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Veterinary cardiac auscultation made easy
Learn how to identify heart sounds. Evaluate the grade, pitch, and quality of heart murmurs. And alert the veterinarian to a pet's potential heart problem.


Ventricular septal defects

Table 3: Most common heart murmurs based on type and location
In patients with ventricular septal defects, you will hear a loud (grade 4 to 6) right basilar systolic murmur. The ventricular septal defect presents an instance in which the grade of the murmur is inversely related to the effect on the heart. The loud murmur implies normal ventricular chamber pressures and functions and has a better prognosis. As the heart starts to fail, the murmur actually grows softer. The ventricular septal defect and tricuspid regurgitation are the common right-sided murmurs you will hear (Table 3).

Relative pulmonic stenosis

You may hear a fairly loud (grade 3 to 4) left basilar systolic murmur in the presence of a ventricular septal defect. This murmur, known as relative pulmonic stenosis, sounds much like pulmonic stenosis. This is the sound of an increased volume of blood passing through a normal-sized orifice. The blood shunting through the defect to the right ventricle is added to the normal volume of blood returning from the right atrium. Together these represent an increased volume trying to pass through the pulmonic valve. Since the amount of time the heart has to move this extra volume remains unchanged, it must increase the blood velocity thereby creating turbulence and a murmur. In the case of an atrial septal defect, the shunt itself does not make a murmur, and if the volume of the shunt is not sufficient to create relative pulmonic stenosis, you will hear no murmur.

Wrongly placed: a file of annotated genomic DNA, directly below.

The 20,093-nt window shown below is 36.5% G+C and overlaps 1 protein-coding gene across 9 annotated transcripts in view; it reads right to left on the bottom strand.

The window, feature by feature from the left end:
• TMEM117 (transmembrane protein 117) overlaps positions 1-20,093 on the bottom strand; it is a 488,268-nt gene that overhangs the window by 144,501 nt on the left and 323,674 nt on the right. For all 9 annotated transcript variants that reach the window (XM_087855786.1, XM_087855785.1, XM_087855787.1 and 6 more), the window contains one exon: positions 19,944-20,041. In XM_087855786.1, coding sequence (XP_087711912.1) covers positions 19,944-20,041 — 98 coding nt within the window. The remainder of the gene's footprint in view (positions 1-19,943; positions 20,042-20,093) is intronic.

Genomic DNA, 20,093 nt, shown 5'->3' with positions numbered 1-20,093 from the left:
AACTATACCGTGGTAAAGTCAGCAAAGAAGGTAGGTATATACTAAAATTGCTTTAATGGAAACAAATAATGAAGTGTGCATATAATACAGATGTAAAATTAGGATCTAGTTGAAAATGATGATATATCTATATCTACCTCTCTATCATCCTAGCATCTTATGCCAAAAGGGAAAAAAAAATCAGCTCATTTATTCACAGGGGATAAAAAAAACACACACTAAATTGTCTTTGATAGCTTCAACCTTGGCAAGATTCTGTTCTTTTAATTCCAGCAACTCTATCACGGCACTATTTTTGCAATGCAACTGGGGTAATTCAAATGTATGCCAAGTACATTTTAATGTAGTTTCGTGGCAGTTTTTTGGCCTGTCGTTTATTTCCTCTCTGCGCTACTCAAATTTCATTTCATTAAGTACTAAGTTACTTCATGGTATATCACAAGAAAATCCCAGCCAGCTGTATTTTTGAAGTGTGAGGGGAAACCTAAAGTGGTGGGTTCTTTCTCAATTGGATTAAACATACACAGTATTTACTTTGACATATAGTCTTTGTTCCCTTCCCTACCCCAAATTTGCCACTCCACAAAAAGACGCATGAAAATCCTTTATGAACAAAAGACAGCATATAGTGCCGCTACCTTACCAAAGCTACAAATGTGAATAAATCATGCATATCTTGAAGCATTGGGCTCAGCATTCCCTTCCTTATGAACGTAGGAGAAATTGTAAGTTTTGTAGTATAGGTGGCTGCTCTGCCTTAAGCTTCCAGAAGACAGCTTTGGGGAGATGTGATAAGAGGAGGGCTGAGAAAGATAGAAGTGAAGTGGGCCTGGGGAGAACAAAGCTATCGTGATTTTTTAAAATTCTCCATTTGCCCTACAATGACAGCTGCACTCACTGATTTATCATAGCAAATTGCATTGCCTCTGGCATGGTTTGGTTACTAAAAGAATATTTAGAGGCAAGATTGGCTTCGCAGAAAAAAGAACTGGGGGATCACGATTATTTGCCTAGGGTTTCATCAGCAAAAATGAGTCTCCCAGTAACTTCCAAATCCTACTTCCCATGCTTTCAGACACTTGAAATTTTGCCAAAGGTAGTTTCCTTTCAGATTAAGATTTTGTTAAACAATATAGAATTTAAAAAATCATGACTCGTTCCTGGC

Cardiac rhythm

During your auscultation, be sure to note the cardiac rhythm. Pauses, skips, bursts, rapid changes in rate, or asynchrony are indicative of arrhythmias. Rhythms, such as atrial fibrillation, are so completely asynchronous they are distinctive, and you can practically diagnose them by auscultation alone. This arrhythmia is often described as having the sound of tennis shoes in the dryer because of the chaotic rhythm. Premature complexes sound like skips in the rhythm and may be ventricular or atrial in origin. During this phase of the examination, you should palpate an arterial pulse in the patient to detect any pulse deficits created by any arrhythmia. A pulse deficit is detected when a heart sound is heard but no corresponding pulse is felt. The femoral pulse is most easily accessible in dogs and cats. A facial artery can be used in horses or cattle.


With some practice, you can become proficient at cardiac auscultation. Just remember, only by actually listening carefully to every patient, especially normal ones, can you improve your skills.

H. Edward Durham Jr., CVT, LATG, VTS (Cardiology), is a technician at the College of Veterinary Medicine Veterinary Medical Teaching Hospital at the University of Missouri in Columbia, Mo. He is also a charter member of the Academy of Internal Medicine for Veterinary Technicians and serves on its executive board as the Director at Large-Cardiology.



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